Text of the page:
Overall, this is a show that most of the family can enjoy. There are some intense sequences involving the creatures, but there's nothing that would scare the wits out of the young ones. Kids will more than likely spend the entire running time just staring at the CG aliens; however, prepare for a few looks of boredom from them during the scientific interviews. Those above the age of 13 or so will realize that the nice balance of interviews and animation makes Alien Planet a show that is worth watching repeatedly, as they will learn something new (albeit not exactly real) every time they give this disc a spin.

Rating for Style: A
Rating for Substance: A-


Image Transfer

Aspect Ratio1.78:1 - Widescreen
Original Aspect Ratioyes

Image Transfer Review: This show is presented in nonanamorphic 1.78:1 widescreen, which was how it was presented on TV. Everything is nearly perfect, from the crisp detail of the CG-animated creatures, to the incredible landscapes of the planet. The colors are exquisite, with rich lush reds and blacks among them. There isn't a single bit of dirt, grain, or other print flaws that could have taken away from the quality of the presentation.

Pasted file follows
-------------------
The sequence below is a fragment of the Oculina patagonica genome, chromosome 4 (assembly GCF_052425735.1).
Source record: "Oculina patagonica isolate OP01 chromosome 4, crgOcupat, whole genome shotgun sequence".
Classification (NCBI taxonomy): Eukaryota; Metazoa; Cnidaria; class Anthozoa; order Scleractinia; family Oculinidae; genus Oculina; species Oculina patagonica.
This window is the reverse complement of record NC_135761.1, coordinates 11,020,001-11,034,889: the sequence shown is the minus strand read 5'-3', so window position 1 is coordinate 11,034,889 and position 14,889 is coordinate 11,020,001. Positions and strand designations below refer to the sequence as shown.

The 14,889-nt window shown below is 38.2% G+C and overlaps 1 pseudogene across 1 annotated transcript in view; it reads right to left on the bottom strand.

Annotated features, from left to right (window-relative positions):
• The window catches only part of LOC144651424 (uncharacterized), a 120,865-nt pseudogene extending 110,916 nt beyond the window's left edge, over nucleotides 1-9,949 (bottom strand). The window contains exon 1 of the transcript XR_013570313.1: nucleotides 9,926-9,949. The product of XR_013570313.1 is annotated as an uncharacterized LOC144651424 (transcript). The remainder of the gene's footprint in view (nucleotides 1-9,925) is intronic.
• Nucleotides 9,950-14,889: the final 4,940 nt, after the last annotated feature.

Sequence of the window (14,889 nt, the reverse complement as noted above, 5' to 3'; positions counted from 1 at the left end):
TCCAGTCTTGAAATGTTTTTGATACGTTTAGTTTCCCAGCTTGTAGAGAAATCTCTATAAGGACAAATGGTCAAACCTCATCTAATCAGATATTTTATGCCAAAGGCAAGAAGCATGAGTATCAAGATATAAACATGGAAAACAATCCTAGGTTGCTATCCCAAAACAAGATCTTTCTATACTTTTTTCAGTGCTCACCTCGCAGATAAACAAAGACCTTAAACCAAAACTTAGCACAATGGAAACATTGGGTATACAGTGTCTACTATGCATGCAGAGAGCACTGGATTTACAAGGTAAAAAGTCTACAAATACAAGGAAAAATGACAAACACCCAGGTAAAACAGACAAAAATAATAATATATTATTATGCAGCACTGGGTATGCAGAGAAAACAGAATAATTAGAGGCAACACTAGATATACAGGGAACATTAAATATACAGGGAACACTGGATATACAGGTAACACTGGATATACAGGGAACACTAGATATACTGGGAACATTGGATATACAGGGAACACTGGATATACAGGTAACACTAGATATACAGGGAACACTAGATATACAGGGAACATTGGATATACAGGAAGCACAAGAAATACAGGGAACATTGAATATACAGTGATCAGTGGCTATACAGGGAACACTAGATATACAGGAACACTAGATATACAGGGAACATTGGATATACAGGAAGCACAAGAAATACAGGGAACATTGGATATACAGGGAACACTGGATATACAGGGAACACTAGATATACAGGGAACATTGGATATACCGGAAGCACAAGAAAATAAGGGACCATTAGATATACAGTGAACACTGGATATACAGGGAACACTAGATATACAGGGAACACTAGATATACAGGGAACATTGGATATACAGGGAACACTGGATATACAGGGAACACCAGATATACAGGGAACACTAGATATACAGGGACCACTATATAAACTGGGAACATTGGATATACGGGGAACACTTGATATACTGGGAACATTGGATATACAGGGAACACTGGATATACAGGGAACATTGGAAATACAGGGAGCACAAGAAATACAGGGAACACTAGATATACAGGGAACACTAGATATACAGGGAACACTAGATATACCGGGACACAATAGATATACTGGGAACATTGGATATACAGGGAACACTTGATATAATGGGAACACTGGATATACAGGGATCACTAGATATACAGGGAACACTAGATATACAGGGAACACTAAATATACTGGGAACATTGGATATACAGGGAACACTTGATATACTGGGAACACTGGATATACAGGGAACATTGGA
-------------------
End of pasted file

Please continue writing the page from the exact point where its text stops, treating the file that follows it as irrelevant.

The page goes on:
Image Transfer Grade: A


Audio Transfer

 LanguageRemote Access
Dolby Digital

Audio Transfer Review: The audio is Dolby Digital 5.1, and the surrounds are running on all cylinders. John C. McGinley's excellent narration lords over the proceedings, blending in perfectly with the rest of the mix. The incredibly weird sound effects travel across the soundstage, always utilizing the appropriate speaker, regardless of the situation. There's some nice subwoofer action as well, adding some nice punch to the sci-fi action.

Audio Transfer Grade: A-


Disc Extras

Static menu
Scene Access with 12 cues and remote access
Subtitles/Captions in English with remote access
1 Other Trailer(s) featuring Full Throttle
Packaging: Keep Case
Picture Disc
1 Disc
1-Sided disc(s)
Layers: dual

Extra Extras:
  1. Scientist Interviews
Extras Review: The only extras are a Full Throttle Preview for other Sony DVDs, and a collection of Scientist Interviews. These numerous segments feature talks with Stephen Hawking, Jim Garvin, Jack Horner, and Michio Kaku, during which they expand on what is discussed in Alien Planet.

Extras Grade: C-


Final Comments

The Discovery Channel takes their original programming to the next level with 2005's Alien Planet. This mock-exploration of a fictional planet features fascinating, realistic discussion, and even more incredible CG-animated "footage" from probes that traveled to that world. Incredible audio and video presentations mirror the show's television broadcast (the high-definition version, that is), and the huge collection of extra interview footage will keep fans of technical science speak happy for quite some time.